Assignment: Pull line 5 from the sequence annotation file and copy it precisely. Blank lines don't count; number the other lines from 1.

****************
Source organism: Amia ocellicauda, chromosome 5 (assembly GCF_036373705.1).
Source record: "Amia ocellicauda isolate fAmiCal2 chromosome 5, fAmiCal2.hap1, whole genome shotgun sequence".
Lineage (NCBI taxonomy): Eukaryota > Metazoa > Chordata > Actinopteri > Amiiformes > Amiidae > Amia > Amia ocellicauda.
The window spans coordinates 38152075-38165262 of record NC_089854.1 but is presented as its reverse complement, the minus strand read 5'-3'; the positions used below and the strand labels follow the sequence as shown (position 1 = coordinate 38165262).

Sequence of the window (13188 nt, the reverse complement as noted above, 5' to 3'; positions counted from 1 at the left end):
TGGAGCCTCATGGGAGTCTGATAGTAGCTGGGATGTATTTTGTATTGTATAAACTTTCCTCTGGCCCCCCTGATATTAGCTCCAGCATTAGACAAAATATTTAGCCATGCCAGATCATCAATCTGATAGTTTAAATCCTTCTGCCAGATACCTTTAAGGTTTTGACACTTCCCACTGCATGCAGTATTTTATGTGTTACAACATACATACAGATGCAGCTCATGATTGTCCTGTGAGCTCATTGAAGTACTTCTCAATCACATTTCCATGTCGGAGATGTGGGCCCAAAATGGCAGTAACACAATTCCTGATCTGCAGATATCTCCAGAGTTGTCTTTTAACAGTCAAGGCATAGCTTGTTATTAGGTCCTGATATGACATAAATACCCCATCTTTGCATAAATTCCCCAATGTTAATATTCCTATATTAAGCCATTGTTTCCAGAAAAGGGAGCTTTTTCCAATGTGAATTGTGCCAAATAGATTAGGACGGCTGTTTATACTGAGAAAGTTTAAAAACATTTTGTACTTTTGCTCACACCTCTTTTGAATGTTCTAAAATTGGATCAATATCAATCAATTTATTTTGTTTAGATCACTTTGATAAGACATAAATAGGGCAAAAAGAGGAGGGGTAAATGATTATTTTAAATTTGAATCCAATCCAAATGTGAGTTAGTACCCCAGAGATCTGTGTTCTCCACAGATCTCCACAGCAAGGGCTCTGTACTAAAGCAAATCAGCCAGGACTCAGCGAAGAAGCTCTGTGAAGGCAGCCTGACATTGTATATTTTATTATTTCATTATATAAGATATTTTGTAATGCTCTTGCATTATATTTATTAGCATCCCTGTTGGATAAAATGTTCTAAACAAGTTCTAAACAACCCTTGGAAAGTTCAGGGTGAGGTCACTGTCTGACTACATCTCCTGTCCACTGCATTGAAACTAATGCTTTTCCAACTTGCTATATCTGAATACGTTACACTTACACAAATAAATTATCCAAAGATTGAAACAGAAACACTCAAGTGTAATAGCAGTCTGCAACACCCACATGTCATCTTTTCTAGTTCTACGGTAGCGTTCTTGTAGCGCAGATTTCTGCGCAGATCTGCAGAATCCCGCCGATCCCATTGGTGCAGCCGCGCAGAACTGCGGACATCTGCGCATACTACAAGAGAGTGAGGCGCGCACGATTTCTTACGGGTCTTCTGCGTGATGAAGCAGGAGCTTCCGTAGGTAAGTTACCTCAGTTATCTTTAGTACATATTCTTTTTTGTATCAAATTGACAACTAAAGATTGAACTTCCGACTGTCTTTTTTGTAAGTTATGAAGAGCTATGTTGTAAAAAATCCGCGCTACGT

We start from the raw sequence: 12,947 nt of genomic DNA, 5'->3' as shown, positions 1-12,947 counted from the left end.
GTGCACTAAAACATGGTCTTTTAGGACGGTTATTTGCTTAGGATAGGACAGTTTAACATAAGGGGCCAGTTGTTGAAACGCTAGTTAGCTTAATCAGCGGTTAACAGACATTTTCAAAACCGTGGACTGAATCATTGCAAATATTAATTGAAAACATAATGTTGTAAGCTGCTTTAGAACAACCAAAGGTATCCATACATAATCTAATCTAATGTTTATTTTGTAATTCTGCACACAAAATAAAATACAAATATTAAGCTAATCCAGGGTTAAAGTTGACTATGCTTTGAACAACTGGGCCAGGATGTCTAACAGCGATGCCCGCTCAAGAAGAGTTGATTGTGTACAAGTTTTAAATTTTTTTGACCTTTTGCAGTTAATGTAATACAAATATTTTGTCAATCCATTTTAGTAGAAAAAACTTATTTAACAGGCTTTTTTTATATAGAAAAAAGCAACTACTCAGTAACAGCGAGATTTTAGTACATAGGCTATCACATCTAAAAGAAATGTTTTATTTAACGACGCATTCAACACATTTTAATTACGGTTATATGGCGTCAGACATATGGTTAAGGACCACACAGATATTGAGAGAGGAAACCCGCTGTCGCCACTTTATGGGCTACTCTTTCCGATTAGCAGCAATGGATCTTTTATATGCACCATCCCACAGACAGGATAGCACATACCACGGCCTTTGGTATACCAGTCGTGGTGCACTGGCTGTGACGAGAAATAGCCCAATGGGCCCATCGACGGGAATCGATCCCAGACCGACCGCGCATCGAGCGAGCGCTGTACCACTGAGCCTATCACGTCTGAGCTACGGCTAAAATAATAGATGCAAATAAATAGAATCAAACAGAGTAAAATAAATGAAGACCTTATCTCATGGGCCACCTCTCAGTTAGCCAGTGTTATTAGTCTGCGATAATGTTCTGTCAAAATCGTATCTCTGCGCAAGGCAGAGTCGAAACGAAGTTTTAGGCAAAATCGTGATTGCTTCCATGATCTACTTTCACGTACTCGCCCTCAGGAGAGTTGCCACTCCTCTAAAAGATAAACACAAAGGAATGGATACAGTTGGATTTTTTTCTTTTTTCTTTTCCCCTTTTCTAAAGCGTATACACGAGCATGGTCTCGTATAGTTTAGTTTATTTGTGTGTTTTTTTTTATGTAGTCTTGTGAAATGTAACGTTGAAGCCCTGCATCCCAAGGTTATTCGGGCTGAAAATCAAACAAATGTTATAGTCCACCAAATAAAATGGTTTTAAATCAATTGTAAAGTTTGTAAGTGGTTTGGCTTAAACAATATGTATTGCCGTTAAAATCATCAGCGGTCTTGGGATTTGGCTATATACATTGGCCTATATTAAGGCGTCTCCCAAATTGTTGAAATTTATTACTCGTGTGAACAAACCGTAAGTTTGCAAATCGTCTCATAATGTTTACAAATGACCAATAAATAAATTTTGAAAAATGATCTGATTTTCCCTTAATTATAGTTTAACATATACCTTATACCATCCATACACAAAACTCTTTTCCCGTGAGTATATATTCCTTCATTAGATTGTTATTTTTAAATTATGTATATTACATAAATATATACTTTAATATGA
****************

Sequence of the window (13188 nt, the reverse complement as noted above, 5' to 3'; positions counted from 1 at the left end):